37. ^ "U.S. Army Campaigns: China Relief Expedition". United States Army Center of Military History. United States Army. 19 November 2010. Retrieved 22 January 2013. 
  38. ^ Plante, Trevor K. (1999). "U.S. Marines in the Boxer Rebellion". Prologue Magazine. United States National Archive. 31 (4). Retrieved 22 January 2013. 
  39. ^ Beck Young, Nancy (2004). Lou Henry Hoover: Activist First Lady. Lawrence, Kansas 66049: University Press of Kansas. pp. 15 – 16. ISBN 0-7006-1357-9. 
  40. ^ Boller, Paul F., Jr. (1988). Presidential Wives. New York, New York: Oxford University Press. pp. 271 – 273. ISBN 0-19-505976-X. 
  41. ^ Michael Dillon (December 2016). Encyclopedia of Chinese History. Taylor & Francis. p. 124. ISBN 978-1-317-81716-1. 
  42. ^ Kenneth G. Clark THE BOXER UPRISING 1899–1900. Russo-Japanese War Research Society
  43. ^ Gordon H. Chang (13 March 2015). Fateful Ties: A History of America's Preoccupation with China. Harvard University Press. p. 88. ISBN 978-0-674-05039-6. 
  44. ^ James Flath; Norman Smith (13 April 2011). Beyond Suffering: Recounting War in Modern China. UBC Press. p. 231. ISBN 978-0-7748-1958-9. 
  45. ^ Cindy Yik-yi Chu (16 October 2012). The Catholic Church in China: 1978 to the Present. Palgrave Macmillan. pp. 86–88. ISBN 978-1-137-07565-9. 
  46. ^ Beheading a Chinese Boxer at IMDB
  47. ^ Robert B. Edgerton (1997). Warriors of the rising sun: a history of the Japanese military. W.W. Norton & Company. p. 80. ISBN 0-393-04085-2. Retrieved 25 April 2011. Several U.S. Marines, hardly squeamish men, were so sickened by what they saw that they violently restrained some of their more rapacious German allies, leaving at least one wounded.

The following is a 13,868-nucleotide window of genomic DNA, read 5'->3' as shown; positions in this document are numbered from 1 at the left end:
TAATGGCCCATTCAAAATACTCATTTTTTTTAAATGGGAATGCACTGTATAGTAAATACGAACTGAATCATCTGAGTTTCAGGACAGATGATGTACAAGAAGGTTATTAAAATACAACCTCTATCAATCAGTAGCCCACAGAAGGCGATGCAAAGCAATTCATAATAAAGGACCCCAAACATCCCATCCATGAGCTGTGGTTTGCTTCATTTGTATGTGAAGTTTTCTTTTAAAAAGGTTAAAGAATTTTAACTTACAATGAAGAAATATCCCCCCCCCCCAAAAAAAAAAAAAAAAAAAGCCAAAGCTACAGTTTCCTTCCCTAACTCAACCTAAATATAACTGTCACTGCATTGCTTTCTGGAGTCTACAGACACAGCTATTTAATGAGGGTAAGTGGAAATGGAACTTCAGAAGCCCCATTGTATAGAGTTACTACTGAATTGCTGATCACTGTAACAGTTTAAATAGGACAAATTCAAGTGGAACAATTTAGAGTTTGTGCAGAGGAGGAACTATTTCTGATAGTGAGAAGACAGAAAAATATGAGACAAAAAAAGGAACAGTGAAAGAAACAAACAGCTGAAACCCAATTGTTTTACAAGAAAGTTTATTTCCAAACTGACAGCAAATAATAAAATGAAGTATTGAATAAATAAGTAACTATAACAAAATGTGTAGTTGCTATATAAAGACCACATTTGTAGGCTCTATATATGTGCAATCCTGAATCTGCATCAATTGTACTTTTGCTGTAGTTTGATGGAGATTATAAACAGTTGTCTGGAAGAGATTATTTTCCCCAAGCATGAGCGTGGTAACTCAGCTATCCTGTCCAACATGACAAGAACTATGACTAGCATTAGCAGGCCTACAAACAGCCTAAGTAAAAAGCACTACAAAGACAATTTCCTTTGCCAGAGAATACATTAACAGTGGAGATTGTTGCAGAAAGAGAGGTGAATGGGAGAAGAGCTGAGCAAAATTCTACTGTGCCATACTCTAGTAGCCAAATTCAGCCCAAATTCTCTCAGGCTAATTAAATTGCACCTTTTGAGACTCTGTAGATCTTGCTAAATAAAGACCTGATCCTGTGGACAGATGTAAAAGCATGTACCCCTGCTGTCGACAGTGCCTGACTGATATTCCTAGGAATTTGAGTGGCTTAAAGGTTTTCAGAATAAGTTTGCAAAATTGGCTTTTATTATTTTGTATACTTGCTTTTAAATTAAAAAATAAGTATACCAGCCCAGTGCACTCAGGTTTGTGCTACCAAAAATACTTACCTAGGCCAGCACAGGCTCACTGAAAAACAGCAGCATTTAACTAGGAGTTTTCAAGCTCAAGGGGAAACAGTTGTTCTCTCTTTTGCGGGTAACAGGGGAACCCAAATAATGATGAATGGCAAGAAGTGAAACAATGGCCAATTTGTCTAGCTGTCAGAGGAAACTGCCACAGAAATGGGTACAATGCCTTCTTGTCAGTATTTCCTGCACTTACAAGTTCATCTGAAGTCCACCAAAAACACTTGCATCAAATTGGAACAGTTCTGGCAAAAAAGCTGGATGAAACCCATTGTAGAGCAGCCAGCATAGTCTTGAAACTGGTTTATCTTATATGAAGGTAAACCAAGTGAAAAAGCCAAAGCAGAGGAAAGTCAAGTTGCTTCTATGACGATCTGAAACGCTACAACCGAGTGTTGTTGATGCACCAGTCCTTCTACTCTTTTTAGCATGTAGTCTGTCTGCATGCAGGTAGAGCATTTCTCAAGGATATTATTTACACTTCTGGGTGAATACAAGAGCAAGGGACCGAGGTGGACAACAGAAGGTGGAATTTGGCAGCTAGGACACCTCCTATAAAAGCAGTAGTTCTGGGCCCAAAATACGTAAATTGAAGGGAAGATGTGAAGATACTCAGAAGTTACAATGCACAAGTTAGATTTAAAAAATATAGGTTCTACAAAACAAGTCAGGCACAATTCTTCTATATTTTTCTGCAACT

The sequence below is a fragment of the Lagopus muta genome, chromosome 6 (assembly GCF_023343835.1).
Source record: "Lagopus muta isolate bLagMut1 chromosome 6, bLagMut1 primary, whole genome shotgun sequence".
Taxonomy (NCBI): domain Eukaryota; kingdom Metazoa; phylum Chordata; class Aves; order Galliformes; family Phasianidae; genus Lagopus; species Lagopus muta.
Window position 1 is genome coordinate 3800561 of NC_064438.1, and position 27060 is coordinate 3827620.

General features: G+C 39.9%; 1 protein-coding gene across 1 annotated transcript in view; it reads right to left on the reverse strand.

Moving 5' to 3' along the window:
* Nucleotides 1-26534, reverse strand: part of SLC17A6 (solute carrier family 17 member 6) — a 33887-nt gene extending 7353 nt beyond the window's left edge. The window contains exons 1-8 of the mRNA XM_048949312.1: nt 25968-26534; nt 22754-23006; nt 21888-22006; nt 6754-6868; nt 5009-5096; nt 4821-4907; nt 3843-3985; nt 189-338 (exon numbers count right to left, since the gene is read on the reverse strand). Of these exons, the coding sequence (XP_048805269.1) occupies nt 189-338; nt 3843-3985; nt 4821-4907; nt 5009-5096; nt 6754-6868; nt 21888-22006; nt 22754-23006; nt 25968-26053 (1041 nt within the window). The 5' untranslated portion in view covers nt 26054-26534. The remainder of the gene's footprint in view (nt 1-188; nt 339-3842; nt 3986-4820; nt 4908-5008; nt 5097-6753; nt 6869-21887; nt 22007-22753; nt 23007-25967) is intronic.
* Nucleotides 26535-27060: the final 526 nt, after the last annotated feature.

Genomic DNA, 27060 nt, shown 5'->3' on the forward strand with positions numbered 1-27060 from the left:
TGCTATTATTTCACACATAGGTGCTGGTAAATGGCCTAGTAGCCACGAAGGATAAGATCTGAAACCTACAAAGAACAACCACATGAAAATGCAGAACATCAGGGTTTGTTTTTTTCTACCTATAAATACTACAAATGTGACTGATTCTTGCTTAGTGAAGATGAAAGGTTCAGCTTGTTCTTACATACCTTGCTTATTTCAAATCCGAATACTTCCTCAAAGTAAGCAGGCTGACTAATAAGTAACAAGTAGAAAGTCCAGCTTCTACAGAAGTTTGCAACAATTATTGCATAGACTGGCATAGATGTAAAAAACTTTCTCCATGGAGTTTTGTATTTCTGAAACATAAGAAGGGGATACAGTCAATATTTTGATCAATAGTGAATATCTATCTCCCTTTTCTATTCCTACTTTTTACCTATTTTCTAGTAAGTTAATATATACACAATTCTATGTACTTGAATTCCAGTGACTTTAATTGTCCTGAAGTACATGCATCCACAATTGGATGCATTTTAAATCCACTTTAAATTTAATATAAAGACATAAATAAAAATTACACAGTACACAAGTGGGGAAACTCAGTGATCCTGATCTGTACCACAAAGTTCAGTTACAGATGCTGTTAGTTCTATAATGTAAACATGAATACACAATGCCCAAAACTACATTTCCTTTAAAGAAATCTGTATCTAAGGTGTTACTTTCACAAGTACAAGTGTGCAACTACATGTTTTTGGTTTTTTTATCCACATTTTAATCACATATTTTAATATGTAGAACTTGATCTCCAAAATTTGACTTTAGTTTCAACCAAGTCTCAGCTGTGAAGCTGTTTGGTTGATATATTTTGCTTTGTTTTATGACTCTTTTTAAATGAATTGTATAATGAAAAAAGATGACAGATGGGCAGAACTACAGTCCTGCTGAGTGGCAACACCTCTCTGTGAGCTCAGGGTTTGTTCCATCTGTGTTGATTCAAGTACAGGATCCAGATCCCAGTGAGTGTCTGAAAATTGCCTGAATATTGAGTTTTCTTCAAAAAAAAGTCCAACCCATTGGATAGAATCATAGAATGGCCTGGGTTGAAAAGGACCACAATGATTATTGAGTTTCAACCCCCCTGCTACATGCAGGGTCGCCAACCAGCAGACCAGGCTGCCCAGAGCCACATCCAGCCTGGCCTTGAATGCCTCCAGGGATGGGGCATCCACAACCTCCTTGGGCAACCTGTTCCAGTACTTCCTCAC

48. ^ 《遣使会年鉴》 1902, page 229-230


  • Bassett, Richard (2015). For God and Kaiser: The Imperial Austrian Army, 1619–1918. Yale University Press. ISBN 0-300-17858-1. 
  • Bodin, Lynn (1979). The Boxer Rebellion. Chris Warner (illustrator). Bloomsbury Publishing. ISBN 0-85045-335-6. 
  • Carr, Charmian (2006). Forever Liesl: My the Sound of Music Story. Pan Books. ISBN 0-330-45100-6. 
  • Drea, Edward J. (2009). Japan's Imperial Army: Its Rise and Fall, 1853–1945. Lawrence, Kansas: University Press of Kansas. ISBN 0-8032-1708-0. 
  • de Quesada, Alejandro; Dale, Chris (2013). Imperial German Colonial and Overseas Troops 1885–1918. Bloomsbury Publishing. ISBN 1-78096-165-0. 
  • Harrington, Peter (2001). Peking 1900: The Boxer Rebellion. Oxford: Osprey. ISBN 1-84176-181-8. 
  • Ion, Hamish (2014). "The Idea of Naval Imperialism: The China Squadron and the Boxer Uprising". British Naval Strategy East of Suez, 1900–2000: Influences and Actions. Routledge. ISBN 1-135-76967-2. 
  • Paoletti, Ciro (2008). A Military History of Italy (illustrated ed.). Greenwood Publishing Group. ISBN 0-275-98505-9. 
  • Smith, Shirley Ann (2012). Imperial Designs: Italians in China 1900–1947 (illustrated ed.). Lexington Books. ISBN 1-61147-502-3. 
  • Sondhaus, Lawrence (1994). The Naval Policy of Austria-Hungary, 1867–1918: Navalism, Industrial Development, and the Politics of Dualism. Purdue University Press. ISBN 1-55753-034-3. 
  • Thompson, Larry Clinton. William Scott Ament and the Boxer Rebellion. Jefferson, NC: McFarland, 2009. [1]

External links

Pictures of Eight-Nation Alliance